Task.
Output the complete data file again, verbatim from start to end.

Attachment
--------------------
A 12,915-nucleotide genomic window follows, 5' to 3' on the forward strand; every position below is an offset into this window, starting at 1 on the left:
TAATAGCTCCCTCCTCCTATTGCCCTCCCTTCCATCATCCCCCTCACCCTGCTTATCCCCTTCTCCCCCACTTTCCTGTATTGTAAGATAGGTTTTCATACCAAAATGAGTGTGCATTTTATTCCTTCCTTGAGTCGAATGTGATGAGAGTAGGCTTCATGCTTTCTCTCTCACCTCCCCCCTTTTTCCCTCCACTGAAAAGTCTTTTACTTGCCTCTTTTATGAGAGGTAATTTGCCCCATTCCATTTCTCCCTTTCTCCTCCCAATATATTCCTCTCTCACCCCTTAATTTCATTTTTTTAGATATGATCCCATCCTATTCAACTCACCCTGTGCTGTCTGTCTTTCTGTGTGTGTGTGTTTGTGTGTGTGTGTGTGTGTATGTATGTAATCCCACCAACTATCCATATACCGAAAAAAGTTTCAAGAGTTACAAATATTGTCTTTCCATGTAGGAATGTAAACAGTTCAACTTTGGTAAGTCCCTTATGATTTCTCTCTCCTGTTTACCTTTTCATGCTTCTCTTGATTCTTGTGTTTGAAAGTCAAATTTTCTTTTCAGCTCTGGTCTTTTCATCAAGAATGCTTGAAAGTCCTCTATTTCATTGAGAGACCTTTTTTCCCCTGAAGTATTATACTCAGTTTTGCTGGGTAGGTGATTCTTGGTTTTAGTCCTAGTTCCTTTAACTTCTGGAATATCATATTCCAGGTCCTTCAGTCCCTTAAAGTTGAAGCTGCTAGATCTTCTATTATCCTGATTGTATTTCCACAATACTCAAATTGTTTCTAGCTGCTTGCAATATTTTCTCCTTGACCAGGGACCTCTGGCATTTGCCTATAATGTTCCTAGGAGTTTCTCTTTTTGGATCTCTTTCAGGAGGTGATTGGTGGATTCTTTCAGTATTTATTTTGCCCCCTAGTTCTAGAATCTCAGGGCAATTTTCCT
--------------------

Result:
A 12,915-nucleotide genomic window follows, 5' to 3' on the forward strand; every position below is an offset into this window, starting at 1 on the left:
TAATAGCTCCCTCCTCCTATTGCCCTCCCTTCCATCATCCCCCTCACCCTGCTTATCCCCTTCTCCCCCACTTTCCTGTATTGTAAGATAGGTTTTCATACCAAAATGAGTGTGCATTTTATTCCTTCCTTGAGTCGAATGTGATGAGAGTAGGCTTCATGCTTTCTCTCTCACCTCCCCCCTTTTTCCCTCCACTGAAAAGTCTTTTACTTGCCTCTTTTATGAGAGGTAATTTGCCCCATTCCATTTCTCCCTTTCTCCTCCCAATATATTCCTCTCTCACCCCTTAATTTCATTTTTTTAGATATGATCCCATCCTATTCAACTCACCCTGTGCTGTCTGTCTTTCTGTGTGTGTGTGTTTGTGTGTGTGTGTGTGTGTATGTATGTAATCCCACCAACTATCCATATACCGAAAAAAGTTTCAAGAGTTACAAATATTGTCTTTCCATGTAGGAATGTAAACAGTTCAACTTTGGTAAGTCCCTTATGATTTCTCTCTCCTGTTTACCTTTTCATGCTTCTCTTGATTCTTGTGTTTGAAAGTCAAATTTTCTTTTCAGCTCTGGTCTTTTCATCAAGAATGCTTGAAAGTCCTCTATTTCATTGAGAGACCTTTTTTCCCCTGAAGTATTATACTCAGTTTTGCTGGGTAGGTGATTCTTGGTTTTAGTCCTAGTTCCTTTAACTTCTGGAATATCATATTCCAGGTCCTTCAGTCCCTTAAAGTTGAAGCTGCTAGATCTTCTATTATCCTGATTGTATTTCCACAATACTCAAATTGTTTCTAGCTGCTTGCAATATTTTCTCCTTGACCAGGGACCTCTGGCATTTGCCTATAATGTTCCTAGGAGTTTCTCTTTTTGGATCTCTTTCAGGAGGTGATTGGTGGATTCTTTCAGTATTTATTTTGCCCCCTAGTTCTAGAATCTCAGGGCAATTTTCCT